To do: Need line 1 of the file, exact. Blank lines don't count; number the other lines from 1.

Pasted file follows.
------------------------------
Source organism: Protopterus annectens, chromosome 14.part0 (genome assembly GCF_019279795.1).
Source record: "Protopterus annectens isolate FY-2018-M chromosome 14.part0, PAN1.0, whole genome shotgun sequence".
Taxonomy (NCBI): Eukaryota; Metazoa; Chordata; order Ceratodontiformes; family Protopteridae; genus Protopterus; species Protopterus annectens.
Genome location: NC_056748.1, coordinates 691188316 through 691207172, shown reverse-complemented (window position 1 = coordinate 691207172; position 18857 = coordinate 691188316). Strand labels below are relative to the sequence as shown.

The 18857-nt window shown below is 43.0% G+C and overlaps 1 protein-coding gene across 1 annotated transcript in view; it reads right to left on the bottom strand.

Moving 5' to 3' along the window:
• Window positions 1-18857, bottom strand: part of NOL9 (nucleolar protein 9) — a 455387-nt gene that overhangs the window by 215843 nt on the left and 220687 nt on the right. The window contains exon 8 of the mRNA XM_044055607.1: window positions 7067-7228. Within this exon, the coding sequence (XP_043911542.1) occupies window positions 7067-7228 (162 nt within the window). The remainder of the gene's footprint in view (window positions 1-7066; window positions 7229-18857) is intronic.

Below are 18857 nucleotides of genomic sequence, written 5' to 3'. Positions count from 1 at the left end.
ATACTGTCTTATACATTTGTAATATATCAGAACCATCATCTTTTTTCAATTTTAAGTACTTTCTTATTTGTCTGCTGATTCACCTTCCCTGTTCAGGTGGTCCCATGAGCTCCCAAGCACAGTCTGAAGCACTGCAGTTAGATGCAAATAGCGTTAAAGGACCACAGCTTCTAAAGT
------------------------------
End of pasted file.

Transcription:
Source organism: Protopterus annectens, chromosome 14.part0 (genome assembly GCF_019279795.1).